Magazine

Big Guns Aim for Change


As head of North Carolina's Crime Control & Public Safety Dept., Richard H. Moore led recovery efforts after two destructive winter storms and five hurricanes. But little had prepared him for the financial firestorm he faced after he became state treasurer in 2000, as executive greed torched trust in Corporate America and reduced one marquee company after another to ashes. The sole fiduciary of North Carolina's $60 billion state pension fund began to grill money managers about how they looked after the interests of the 600,000 cops, teachers, and other state employees in the fund. And the more he learned about deceptive analysts, conflicted money managers, and self-serving corporate execs, the more alarmed he became.

Now, Moore is swinging into action. He's planning to refuse to deal with Wall Street firms that won't voluntarily adopt reforms like those imposed on Merrill Lynch & Co. as part of its $100 million settlement with New York Attorney General Eliot Spitzer. "I'm not trying to supersede anything Congress does," says Moore. "I'm just a consumer in the marketplace, and I happen to be a large consumer."

Score one for Adam Smith and the power of the market. With Congress gridlocked on reform legislation and business leaders hostile to a major overhaul of corporate governance, institutional investors such as Moore are the last line of defense. They have the firepower: Pension and mutual funds have nearly $8 trillion riding on the stock market today, a massive 65% of its value, vs. 51% in 1990. All they need is the will to use it. And a growing army of state and private pension funds, mutual funds, hedge funds, foundations, and labor unions is outraged enough to do so. "What's going on now is the ugly, dirty side of capitalism," says Desmond J. Heathwood, CEO of Boston Partners Asset Management, a fund company with $10 billion in assets. "We've got to clean it up."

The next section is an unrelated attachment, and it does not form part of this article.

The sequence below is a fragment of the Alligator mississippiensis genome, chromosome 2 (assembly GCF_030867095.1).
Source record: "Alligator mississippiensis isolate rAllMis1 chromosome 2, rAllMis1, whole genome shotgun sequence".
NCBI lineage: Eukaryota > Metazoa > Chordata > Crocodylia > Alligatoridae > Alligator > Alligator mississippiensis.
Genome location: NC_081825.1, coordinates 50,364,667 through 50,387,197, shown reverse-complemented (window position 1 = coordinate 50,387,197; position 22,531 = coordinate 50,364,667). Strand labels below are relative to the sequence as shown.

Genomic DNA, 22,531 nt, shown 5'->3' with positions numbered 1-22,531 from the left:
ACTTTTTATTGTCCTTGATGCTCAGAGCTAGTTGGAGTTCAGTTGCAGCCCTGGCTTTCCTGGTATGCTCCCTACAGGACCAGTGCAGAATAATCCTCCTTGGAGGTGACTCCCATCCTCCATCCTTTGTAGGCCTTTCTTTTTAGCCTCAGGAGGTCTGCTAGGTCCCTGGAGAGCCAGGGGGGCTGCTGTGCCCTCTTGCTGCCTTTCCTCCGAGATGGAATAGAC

Traditionally, institutional investors have voted with their feet--by selling off the stocks of companies they don't understand or whose managements they don't trust--because they're leery of offending companies whose billions in pension and 401(k) funds they manage. Dumping of shares still happens regularly, of course, and on occasion, it can turn into indiscriminate slaughter. Witness the hammering cable-TV stocks have taken since Adelphia Communications admitted in June that it had exaggerated subscriber numbers.

But what's different this time is that mainstream money managers who once blanched at such a prospect are getting down and dirty with company managements. Before, such fights were the preserve of longtime activists such as the California Public Employees' Retirement System (CalPERS) and TIAA-CREF, the teachers' pension fund. And like these trailblazers, the new activists are increasingly homing in on individual companies. They grill execs privately and in public, launch attacks through proxy contests on issues ranging from executive pay to the independence of board members, and even sue for fraud. "You can't [just] vote with your feet," says Chris Davis, a third-generation money manager who oversees $35 billion at New York family investment firm Davis Selected Advisors. "You really have to work on changing the system."